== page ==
Congress took the first step last week toward gutting the 30-year old Endangered Species Act, America's safety net for fish and wildlife at the edge of extinction, voting 229 to 193 for legislation crafted by House Resources Chairman Richard Pombo. If it becomes law, the bill will eliminate the requirement for "critical habitat" for endangered species and make the government pay developers and polluters not to kill publicly owned fish and wildlife.
The landmark Endangered Species Act, signed into law three decades ago by President Nixon, has prevented 99 percent of all species ever placed under its care from becoming extinct and has helped foster the return of wildlife such as the bald eagle.
Pombo's dangerous bill can still be stopped in the U.S. Senate. Take action to tell your Senator that you support protection for endangered species such as the bighorn sheep, the American bald eagle and the grizzly bear.
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Mississippi Chapter Chair Rose Johnson, right with fellow Sierra Club volunteer Lark Mason, has 14 relatives staying at her tarp-covered home since Hurricane Katrina. She's spent the past three weeks volunteering in North Gulfport providing meals and other relief supplies. But the damage to homes in the low-income minority neighborhoods of North Gulfport didn't prepare her for the scene south of the tracks in Gulfport. The neighborhood was surrounded by razor wire to keep people out, and mounds of debris stood eight to ten feet tall, like broken shipping containers with pork and chicken products. "The stench was so bad you could taste it on your tongue," she said.
Paul Stewart, who's now living in Maryland because his home was destroyed, used to live across the bay from DuPont's DeLisle titanium dioxide plant and its waste pits containing dioxin and heavy metals. He doesn't believe DuPont's insistence that everything is safe. "Katrina did not pollute our land," he says. "DuPont did. By locating that plant directly on the bay in a hurricane prone area, DuPont played Russian roulette and lost, and our land is now toxic."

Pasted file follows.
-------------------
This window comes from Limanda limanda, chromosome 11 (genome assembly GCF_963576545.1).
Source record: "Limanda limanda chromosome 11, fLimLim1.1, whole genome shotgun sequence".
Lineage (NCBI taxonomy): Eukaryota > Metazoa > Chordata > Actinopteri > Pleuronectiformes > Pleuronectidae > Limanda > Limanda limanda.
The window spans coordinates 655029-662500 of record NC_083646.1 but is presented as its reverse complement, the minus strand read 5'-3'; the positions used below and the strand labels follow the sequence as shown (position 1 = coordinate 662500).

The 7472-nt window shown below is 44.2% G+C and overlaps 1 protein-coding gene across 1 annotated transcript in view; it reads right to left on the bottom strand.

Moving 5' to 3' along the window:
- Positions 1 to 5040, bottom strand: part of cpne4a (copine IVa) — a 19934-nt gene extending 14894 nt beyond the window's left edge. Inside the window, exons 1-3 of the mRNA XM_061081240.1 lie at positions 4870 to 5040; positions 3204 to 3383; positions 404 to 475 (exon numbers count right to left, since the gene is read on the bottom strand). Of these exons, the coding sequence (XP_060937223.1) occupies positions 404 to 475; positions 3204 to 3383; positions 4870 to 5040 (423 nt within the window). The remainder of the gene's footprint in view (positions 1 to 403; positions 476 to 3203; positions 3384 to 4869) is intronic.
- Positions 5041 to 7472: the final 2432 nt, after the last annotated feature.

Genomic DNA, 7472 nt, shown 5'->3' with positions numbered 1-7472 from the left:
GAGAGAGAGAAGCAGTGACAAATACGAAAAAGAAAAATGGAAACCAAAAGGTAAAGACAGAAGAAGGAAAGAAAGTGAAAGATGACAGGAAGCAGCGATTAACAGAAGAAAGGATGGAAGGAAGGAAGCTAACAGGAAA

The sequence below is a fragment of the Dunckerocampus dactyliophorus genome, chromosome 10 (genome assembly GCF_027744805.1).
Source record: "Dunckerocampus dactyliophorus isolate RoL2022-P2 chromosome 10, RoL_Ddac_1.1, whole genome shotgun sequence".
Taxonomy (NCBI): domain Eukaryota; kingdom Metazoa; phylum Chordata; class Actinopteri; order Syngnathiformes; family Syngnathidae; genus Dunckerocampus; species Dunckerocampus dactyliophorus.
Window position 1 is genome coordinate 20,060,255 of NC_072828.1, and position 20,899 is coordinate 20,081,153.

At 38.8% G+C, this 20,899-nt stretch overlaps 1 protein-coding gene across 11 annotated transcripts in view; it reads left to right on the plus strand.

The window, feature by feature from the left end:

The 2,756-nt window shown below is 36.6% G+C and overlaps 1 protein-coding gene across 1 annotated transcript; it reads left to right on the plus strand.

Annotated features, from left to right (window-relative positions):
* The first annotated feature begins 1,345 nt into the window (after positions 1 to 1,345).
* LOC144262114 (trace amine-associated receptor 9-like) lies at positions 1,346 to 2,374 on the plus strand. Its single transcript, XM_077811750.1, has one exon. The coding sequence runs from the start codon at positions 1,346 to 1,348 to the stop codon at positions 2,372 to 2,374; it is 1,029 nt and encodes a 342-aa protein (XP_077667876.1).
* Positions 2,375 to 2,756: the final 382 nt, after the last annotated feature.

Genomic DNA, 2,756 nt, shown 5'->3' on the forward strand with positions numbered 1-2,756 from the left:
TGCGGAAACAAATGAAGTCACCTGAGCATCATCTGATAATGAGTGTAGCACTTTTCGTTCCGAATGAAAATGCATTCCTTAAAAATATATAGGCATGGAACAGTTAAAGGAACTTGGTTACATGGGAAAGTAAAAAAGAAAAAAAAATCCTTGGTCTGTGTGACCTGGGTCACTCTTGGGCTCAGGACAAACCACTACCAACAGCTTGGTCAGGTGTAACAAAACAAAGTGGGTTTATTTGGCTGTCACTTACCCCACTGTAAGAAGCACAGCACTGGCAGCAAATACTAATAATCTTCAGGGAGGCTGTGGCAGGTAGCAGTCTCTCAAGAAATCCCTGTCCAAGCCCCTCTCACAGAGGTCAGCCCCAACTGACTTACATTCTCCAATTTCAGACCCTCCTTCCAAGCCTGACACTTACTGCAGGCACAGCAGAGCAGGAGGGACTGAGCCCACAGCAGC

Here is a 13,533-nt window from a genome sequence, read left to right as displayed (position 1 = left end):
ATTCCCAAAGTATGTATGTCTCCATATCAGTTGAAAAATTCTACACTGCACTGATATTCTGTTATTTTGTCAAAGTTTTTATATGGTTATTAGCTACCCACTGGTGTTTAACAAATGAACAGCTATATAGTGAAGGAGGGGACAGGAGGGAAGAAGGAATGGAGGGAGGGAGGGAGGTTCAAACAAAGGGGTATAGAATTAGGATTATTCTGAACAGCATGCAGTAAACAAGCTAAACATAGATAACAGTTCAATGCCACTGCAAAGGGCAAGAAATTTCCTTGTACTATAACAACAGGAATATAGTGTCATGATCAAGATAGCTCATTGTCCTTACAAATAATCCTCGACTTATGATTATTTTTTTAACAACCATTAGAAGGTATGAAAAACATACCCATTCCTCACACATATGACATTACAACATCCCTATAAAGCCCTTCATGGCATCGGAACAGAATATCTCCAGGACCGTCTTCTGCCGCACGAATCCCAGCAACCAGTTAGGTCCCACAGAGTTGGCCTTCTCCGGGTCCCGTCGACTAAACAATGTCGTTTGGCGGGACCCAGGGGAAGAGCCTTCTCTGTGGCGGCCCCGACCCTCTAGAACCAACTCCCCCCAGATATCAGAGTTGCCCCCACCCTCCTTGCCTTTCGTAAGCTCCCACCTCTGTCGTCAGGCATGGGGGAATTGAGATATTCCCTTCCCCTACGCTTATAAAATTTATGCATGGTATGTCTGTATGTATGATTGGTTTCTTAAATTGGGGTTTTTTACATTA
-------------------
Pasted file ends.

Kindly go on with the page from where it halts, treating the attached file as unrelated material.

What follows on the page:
And Becky Gillette, from Ocean Springs, reports on how the Bush administration, using the hurricane and its aftermath as cover, is working on a bill to give the EPA broad powers to declare an emergency and suspend the Clean Air Act without notice or public comment.
Read more reports from the front. And learn how you can help by contributing to our Gulf Coast Environmental Restoration Project.
"It's the difference between we're-all-in-this-together and you're-on-your-own-buddy."
-- George Lakoff, speaking at the Sierra Summit on how Katrina highlighted the difference between progressive and right-wing political philosophies.
The recent hurricanes put a new spin on climate change, even though climatologists are careful to clarify that no single hurricane can be blamed on global warming. Climatologists do agree, though, that global warming is real. So why does the media keep reporting that there's uncertainty about it?
In an interview with the Planet's Timothy Lesle this summer (before Katrina), Stanford University climatologist Steven Schneider explained that the "uncertainty" stems in part from how the media tries to cover science the same way it does politics, with a balance presentation of two sides. But in science, he says, "there aren't two sides."
It's official: The evils of urban sprawl are not inevitable. Last month, Governor Jon Huntsman, the Utah Department of Transportation (UDOT), the Sierra Club, and Utahns for Better Transportation reached a win-win agreement on the Legacy Parkway project. The new agreement jump starts plans for a new TRAX light rail or bus rapid transit in south Davis County. Contemporary parkway features will also reduce impacts to the wetlands of the Great Salt Lake through a narrower footprint, lower speeds, and less noise by prohibiting trucks and utilizing quiet, rubberized asphalt pavement. The settlement addresses transportation challenges, saves money, and enhances the environment.
To learn more about how sprawl can be stopped, visit the Sierra Club's Challenge to Sprawl website.
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